The study was performed by researchers at Massachusetts General Hospital, Harvard Medical School, and the RAND Corporation. (Ellison MA et al. Psychosocial risks associated with multiple births resulting from assisted reproduction. Fertil Steril 2005;83(5):1422-1428.)

Can I Pick Your Brain?

Talk about a new issue for neuroethics: Scientists are reporting the ability to read someone’s mind by remotely measuring their brain activity, even extracting information from subjects that they are not aware of themselves. The good news is that this may be able to help doctors to determine the level of conscious in comatose patients. The bad news is that your innermost thoughts may no longer be private.

Tuesday, May 03, 2005

Not Your Typical Bioethics Gathering

The Inaugural Conference, IHEU- Appignani Center for Bioethics at the UN Plaza in New York City this past weekend, graciously hosted by Ana Lita, Director of Center. Having attended conferences at the conservative CBHD and the CBC, this was a group of progressive bioethicists and scholars, who are seeking to find the common ground with the conservative bioethics groups and make sure that the progressive voice of humanism is heard in the dialogue. The keynote speakers included Glenn McGee and Kathryn Hinsch of the Women’s Bioethics Project. Here are some highlights of Kathryn’s speech:

“Is there still time to effectively promote an alternative bioethics agenda? I believe the answer is yes…. We won’t be effective by merely dismissing legitimate concerns as scientifically ignorant or faith-based nonsense. And we need to do more than just say “yes” where the conservatives say “no.”

We have the power to shape to create a compelling alternative vision, one based on a different worldview and values. How do we do that? Here are a few thoughts to consider:

We must be willing to move beyond our historical ways of thinking about issues. Technology will change the nature of the facts and force us to reexamine the tenets of our underlying belief systems whether we identify as pro-choice, pro-environment or pro-science… For example, when one partner wants a frozen embryo donated to research and the other wants it implanted in another women’s womb – what is the pro-choice position here? We may want to see scientific progress continue but are there circumstances where it can do more harm than good? Our willingness to engage in a broad rethinking of the issues will help us map out powerful and compelling positions.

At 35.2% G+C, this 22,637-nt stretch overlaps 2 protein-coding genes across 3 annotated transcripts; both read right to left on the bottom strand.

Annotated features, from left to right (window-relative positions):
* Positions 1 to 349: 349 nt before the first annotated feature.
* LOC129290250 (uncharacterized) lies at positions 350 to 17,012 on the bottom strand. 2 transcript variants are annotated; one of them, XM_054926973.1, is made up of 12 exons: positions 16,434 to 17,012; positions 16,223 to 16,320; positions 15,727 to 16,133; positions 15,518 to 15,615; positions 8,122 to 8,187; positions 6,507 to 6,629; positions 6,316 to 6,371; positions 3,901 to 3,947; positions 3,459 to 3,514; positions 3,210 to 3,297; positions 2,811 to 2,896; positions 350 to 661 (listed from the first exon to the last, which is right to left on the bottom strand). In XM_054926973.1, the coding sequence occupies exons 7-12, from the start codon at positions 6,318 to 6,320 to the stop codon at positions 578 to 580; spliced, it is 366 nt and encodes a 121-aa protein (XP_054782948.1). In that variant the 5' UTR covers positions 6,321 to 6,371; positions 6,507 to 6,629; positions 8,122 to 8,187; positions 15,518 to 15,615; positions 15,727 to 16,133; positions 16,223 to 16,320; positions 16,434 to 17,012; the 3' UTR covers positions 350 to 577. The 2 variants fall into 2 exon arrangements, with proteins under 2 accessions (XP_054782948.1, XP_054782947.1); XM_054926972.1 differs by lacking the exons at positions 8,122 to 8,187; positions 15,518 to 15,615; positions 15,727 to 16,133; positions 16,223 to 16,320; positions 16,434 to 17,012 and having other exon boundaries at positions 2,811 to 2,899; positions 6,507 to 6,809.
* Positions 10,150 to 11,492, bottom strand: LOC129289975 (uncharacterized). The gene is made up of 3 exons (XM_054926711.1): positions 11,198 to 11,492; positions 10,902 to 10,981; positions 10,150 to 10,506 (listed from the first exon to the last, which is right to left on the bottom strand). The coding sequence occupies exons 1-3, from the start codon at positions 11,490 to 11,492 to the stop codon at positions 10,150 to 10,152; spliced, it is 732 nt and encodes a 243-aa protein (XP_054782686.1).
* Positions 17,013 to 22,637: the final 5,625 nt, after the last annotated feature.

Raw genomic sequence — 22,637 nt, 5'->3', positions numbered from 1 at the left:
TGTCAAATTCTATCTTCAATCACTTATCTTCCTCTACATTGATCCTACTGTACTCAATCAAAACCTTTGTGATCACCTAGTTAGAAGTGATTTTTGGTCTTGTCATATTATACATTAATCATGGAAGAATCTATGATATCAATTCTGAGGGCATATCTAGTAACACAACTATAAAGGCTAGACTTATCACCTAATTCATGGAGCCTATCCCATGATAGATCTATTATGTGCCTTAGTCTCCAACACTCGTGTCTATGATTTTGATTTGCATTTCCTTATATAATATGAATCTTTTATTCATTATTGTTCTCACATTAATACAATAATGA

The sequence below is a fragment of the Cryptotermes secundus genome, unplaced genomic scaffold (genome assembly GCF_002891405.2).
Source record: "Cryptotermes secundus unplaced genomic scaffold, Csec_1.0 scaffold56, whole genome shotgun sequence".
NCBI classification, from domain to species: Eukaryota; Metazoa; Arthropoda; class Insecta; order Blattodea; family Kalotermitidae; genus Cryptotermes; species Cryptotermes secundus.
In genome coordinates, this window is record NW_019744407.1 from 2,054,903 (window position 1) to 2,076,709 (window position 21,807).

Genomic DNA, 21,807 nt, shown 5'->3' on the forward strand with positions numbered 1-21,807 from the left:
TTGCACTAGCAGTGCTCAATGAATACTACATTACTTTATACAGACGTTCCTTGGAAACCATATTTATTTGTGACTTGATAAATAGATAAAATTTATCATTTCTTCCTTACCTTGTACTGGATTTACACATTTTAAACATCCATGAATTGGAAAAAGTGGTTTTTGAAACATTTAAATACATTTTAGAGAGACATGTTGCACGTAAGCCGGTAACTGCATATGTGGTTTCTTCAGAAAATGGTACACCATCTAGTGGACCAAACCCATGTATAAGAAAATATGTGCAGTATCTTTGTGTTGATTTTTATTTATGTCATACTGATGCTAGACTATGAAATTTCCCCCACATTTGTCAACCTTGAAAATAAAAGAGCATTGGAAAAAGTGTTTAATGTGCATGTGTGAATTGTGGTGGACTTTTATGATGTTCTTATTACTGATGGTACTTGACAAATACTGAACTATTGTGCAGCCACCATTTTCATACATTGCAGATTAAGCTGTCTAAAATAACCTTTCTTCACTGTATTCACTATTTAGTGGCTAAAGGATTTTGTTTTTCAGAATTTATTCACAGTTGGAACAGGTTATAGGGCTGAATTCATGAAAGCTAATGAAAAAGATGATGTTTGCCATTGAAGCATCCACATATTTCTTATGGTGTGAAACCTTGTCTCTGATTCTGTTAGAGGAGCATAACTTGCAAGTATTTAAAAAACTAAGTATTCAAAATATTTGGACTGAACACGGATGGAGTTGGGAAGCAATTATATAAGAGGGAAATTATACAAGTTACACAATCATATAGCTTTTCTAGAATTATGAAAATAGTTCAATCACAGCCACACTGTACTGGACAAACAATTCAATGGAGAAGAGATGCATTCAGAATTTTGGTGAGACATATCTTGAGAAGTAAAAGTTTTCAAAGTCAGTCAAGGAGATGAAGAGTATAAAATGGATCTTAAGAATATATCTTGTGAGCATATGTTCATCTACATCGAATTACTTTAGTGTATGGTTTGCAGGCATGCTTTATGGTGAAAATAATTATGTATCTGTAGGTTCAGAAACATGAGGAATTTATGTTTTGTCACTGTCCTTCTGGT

We must spend more time thinking about what kind of world we want to live in, and then build a philosophical framework around this vision rather than just weighing in issue by issue. We need less talk about technology and more talk about values. We have a responsibility to not cede all things moral to the religious right.

We must embrace strange political bedfellows, as bioethics does not necessarily follow a party line. Look at the Schiavo case—when else in history have Jesse Jackson, Ralph Nader, and Rush Limbaugh all agreed on a major issue? This is just the beginning. We must look at this as an opportunity; a strategic way to get reach out to groups that would not ordinarily align together.

We must work on issues that are really relevant to people’s lives, not just the sexy ones that get all the headlines. Broad issues that don’t seem frightening or hot enough to engage national media attention still deserve our focus, such as access to health care, poverty, and caring for children and the elderly.

And finally, we must think globally from the beginning; the issues we face do not have borders. This is an exciting time to be involved in bioethics.”

Other speakers ranged from James Hughes to Stuart Newman, making for a stimulating blend of views and discussion. In a manner akin
to the story of the Rabbi’s Gift, I try and meet and greet every individual at these conferences with an open mind and respect, and I was pleased to see that the majority of attendees and speakers approached the issues in like manner.

Welcome to the Womens' Bioethics Blog!

An offspring or "blogspawn" of and, welcome to our new blog!